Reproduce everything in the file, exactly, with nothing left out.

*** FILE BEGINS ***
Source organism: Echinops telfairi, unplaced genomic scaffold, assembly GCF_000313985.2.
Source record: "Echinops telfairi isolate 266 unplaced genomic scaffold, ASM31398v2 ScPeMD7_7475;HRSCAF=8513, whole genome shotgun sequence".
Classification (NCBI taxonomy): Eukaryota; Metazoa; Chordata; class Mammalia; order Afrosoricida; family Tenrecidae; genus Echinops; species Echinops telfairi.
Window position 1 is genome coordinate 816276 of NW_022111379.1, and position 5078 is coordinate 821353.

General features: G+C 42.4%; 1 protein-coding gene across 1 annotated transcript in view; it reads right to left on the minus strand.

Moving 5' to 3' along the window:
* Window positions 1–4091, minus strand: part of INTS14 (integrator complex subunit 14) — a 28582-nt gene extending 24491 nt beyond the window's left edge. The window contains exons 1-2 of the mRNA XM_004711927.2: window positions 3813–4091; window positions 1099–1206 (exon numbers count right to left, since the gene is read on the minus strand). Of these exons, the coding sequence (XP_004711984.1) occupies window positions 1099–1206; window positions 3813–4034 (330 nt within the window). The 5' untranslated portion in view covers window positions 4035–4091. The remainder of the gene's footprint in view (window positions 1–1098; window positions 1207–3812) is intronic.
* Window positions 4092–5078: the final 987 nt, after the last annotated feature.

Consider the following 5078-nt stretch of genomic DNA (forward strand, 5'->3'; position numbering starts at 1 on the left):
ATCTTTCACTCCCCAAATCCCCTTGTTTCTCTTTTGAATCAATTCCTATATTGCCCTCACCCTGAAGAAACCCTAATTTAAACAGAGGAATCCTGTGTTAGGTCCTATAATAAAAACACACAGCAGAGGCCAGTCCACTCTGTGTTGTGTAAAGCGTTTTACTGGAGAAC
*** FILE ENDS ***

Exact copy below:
Source organism: Echinops telfairi, unplaced genomic scaffold, assembly GCF_000313985.2.
Source record: "Echinops telfairi isolate 266 unplaced genomic scaffold, ASM31398v2 ScPeMD7_7475;HRSCAF=8513, whole genome shotgun sequence".
Classification (NCBI taxonomy): Eukaryota; Metazoa; Chordata; class Mammalia; order Afrosoricida; family Tenrecidae; genus Echinops; species Echinops telfairi.
Window position 1 is genome coordinate 816276 of NW_022111379.1, and position 5078 is coordinate 821353.

General features: G+C 42.4%; 1 protein-coding gene across 1 annotated transcript in view; it reads right to left on the minus strand.

Moving 5' to 3' along the window:
* Window positions 1–4091, minus strand: part of INTS14 (integrator complex subunit 14) — a 28582-nt gene extending 24491 nt beyond the window's left edge. The window contains exons 1-2 of the mRNA XM_004711927.2: window positions 3813–4091; window positions 1099–1206 (exon numbers count right to left, since the gene is read on the minus strand). Of these exons, the coding sequence (XP_004711984.1) occupies window positions 1099–1206; window positions 3813–4034 (330 nt within the window). The 5' untranslated portion in view covers window positions 4035–4091. The remainder of the gene's footprint in view (window positions 1–1098; window positions 1207–3812) is intronic.
* Window positions 4092–5078: the final 987 nt, after the last annotated feature.

Consider the following 5078-nt stretch of genomic DNA (forward strand, 5'->3'; position numbering starts at 1 on the left):
ATCTTTCACTCCCCAAATCCCCTTGTTTCTCTTTTGAATCAATTCCTATATTGCCCTCACCCTGAAGAAACCCTAATTTAAACAGAGGAATCCTGTGTTAGGTCCTATAATAAAAACACACAGCAGAGGCCAGTCCACTCTGTGTTGTGTAAAGCGTTTTACTGGAGAAC